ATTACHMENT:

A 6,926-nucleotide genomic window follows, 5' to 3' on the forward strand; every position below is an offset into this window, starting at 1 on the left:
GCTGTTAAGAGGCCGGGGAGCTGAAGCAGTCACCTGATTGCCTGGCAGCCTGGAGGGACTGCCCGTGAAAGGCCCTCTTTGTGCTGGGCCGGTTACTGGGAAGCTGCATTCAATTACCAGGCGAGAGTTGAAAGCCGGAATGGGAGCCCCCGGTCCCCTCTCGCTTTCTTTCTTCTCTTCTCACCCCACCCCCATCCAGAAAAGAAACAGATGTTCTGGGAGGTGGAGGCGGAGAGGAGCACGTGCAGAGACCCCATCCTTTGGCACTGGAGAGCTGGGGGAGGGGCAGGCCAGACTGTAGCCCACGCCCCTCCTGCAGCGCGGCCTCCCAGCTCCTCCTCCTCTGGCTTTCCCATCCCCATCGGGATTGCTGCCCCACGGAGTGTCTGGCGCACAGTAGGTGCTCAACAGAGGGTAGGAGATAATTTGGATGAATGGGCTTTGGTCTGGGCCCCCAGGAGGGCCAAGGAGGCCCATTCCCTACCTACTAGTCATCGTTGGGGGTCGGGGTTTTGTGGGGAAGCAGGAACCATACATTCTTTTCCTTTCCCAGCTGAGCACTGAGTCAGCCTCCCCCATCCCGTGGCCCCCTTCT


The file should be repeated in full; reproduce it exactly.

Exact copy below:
A 6,926-nucleotide genomic window follows, 5' to 3' on the forward strand; every position below is an offset into this window, starting at 1 on the left:
GCTGTTAAGAGGCCGGGGAGCTGAAGCAGTCACCTGATTGCCTGGCAGCCTGGAGGGACTGCCCGTGAAAGGCCCTCTTTGTGCTGGGCCGGTTACTGGGAAGCTGCATTCAATTACCAGGCGAGAGTTGAAAGCCGGAATGGGAGCCCCCGGTCCCCTCTCGCTTTCTTTCTTCTCTTCTCACCCCACCCCCATCCAGAAAAGAAACAGATGTTCTGGGAGGTGGAGGCGGAGAGGAGCACGTGCAGAGACCCCATCCTTTGGCACTGGAGAGCTGGGGGAGGGGCAGGCCAGACTGTAGCCCACGCCCCTCCTGCAGCGCGGCCTCCCAGCTCCTCCTCCTCTGGCTTTCCCATCCCCATCGGGATTGCTGCCCCACGGAGTGTCTGGCGCACAGTAGGTGCTCAACAGAGGGTAGGAGATAATTTGGATGAATGGGCTTTGGTCTGGGCCCCCAGGAGGGCCAAGGAGGCCCATTCCCTACCTACTAGTCATCGTTGGGGGTCGGGGTTTTGTGGGGAAGCAGGAACCATACATTCTTTTCCTTTCCCAGCTGAGCACTGAGTCAGCCTCCCCCATCCCGTGGCCCCCTTCT